WASHINGTON — President Barack Obama said Wednesday he will reveal his Supreme Court nominee to fill the vacancy of the late Justice Antonin Scalia, expecting to choose from a small circle of federal appeals court judges.
"I've made my decision," Obama said in an email to supporters early Wednesday.
Obama planned to introduce his pick at 11 a.m. in the White House Rose Garden, setting up a showdown with Senate Republicans who have told the White House not to bother filling the vacancy in an election year.
In his email, Obama did not identify his choice to replace the Scalia on the nine-member court. But the president said he had devoted a "considerable amount of time and deliberation to this decision" and consulted with outside experts and groups.
"In putting forward a nominee today, I am fulfilling my constitutional duty. I'm doing my job," Obama wrote. "I hope that our senators will do their jobs, and move quickly to consider my nominee."
That will be a hard sell because Republicans control the Senate, which must confirm any nominee, and GOP leaders want to leave the choice to the next president, denying Obama a chance to alter the ideological balance of the court before he leaves office next January. Republicans contend that a confirmation fight in an election year would be too politicized.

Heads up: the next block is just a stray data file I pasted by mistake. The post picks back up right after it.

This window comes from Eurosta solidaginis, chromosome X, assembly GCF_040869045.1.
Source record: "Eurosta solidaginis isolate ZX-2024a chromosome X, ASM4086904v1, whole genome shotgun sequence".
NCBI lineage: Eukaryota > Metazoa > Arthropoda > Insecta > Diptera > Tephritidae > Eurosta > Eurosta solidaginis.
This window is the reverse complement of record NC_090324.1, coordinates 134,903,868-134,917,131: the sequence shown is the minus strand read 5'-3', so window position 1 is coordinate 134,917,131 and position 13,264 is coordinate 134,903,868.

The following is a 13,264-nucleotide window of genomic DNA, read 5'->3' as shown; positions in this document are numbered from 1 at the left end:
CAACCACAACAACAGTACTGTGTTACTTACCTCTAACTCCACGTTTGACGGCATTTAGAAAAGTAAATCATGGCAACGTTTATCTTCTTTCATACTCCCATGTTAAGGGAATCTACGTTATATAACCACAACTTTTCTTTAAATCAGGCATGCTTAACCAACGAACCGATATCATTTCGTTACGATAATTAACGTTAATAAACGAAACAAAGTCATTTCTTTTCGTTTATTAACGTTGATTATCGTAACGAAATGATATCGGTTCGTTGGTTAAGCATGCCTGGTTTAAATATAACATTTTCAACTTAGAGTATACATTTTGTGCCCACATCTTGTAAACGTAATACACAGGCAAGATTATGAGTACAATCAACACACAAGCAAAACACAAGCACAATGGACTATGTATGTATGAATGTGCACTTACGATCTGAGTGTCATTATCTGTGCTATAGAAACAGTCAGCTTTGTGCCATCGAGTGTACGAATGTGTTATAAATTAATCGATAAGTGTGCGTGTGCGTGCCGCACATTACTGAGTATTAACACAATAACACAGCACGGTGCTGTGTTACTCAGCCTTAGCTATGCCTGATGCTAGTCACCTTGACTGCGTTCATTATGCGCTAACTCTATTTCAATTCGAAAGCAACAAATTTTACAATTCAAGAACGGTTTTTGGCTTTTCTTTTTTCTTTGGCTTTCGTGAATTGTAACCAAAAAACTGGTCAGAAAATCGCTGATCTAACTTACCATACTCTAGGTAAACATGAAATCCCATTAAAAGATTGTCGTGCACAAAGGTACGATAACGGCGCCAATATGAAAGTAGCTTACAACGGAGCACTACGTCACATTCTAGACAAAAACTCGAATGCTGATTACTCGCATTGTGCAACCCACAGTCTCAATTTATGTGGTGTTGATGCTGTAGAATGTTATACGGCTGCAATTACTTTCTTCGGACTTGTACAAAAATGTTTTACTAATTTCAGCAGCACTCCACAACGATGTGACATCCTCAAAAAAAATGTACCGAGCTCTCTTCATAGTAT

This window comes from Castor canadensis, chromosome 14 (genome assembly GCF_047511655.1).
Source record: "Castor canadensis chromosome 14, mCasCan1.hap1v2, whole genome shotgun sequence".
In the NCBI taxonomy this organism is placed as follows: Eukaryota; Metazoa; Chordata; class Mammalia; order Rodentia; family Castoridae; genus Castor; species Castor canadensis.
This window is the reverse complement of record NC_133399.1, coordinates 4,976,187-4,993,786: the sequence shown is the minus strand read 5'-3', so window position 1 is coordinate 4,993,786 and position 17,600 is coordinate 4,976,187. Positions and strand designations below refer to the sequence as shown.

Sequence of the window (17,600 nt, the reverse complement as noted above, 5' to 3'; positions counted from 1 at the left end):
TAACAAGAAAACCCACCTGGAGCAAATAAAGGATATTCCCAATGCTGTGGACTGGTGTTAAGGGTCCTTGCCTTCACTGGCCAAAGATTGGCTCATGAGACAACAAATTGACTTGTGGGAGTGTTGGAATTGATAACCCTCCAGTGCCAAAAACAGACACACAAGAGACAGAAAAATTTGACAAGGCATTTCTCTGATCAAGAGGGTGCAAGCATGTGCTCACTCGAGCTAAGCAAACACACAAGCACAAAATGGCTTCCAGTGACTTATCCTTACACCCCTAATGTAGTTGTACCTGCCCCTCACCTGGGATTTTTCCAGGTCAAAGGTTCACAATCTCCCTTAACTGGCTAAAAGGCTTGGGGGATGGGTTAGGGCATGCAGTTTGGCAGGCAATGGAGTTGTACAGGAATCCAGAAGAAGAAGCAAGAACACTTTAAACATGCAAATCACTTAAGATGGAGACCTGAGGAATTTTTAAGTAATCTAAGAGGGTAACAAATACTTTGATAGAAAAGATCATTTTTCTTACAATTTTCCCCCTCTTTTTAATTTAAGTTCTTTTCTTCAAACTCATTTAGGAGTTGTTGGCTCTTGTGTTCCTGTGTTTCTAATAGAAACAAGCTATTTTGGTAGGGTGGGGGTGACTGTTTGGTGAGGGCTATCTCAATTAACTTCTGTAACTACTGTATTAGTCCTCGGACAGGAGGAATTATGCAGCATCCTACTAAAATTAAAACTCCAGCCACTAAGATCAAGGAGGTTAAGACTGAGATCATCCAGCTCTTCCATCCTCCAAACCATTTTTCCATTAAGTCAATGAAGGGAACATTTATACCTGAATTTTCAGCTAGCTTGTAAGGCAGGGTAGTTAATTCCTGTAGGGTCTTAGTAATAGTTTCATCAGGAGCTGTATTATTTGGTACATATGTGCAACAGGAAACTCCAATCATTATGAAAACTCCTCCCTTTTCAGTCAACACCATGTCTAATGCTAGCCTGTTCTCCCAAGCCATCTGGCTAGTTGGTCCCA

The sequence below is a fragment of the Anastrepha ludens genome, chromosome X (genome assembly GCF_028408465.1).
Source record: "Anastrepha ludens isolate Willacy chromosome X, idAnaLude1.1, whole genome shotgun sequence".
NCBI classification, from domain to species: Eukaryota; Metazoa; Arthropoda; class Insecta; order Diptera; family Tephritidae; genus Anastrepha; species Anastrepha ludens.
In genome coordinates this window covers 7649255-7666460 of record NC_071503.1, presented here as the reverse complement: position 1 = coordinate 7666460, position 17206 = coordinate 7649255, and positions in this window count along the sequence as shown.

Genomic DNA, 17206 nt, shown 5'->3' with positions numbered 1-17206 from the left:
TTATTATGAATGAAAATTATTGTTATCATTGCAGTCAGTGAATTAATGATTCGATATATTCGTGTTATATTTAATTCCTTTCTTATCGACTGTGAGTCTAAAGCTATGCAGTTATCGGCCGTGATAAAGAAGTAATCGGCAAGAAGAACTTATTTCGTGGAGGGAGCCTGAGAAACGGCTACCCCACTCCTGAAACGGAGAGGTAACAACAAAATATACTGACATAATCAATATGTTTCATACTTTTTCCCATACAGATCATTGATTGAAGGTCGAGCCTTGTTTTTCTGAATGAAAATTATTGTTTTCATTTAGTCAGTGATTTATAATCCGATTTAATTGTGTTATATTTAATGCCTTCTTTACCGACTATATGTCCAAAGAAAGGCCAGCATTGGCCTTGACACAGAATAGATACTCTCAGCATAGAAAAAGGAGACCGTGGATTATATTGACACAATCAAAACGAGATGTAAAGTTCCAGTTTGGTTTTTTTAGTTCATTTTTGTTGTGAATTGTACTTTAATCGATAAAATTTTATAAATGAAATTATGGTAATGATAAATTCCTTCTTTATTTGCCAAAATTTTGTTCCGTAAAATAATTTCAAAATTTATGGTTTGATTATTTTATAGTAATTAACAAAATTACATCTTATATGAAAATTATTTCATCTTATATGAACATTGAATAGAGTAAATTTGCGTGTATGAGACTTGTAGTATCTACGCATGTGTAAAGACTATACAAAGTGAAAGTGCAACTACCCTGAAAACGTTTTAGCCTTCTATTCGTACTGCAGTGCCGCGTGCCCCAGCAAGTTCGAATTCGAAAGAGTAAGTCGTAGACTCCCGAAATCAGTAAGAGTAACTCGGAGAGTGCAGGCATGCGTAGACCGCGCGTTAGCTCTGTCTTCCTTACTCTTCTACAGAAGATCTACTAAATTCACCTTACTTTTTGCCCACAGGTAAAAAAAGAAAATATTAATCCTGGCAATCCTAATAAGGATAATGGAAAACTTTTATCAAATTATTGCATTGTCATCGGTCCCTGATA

The Associated Press has reported that Obama had narrowed the list to three appeals court judges: Merrick Garland, the chief judge of the appeals courts in Washington, D.C.; Sri Srinivasan, a judge on that court; and Paul Watford of the appeals courts based in San Francisco.
In his email, Obama said his nominee will be "eminently qualified" to sit on the nation's highest court. He said the nominee would understand the limits of the judiciary's role and "grasps the way it affects the daily reality of people's lives in a big, complicated democracy, and in rapidly changing times."
Obama said the White House had "reached out to every member of the Senate, who each have a responsibility to do their job and take this nomination just as seriously."
The president told supporters that his nominee "deserves a fair hearing, and an up-or-down vote."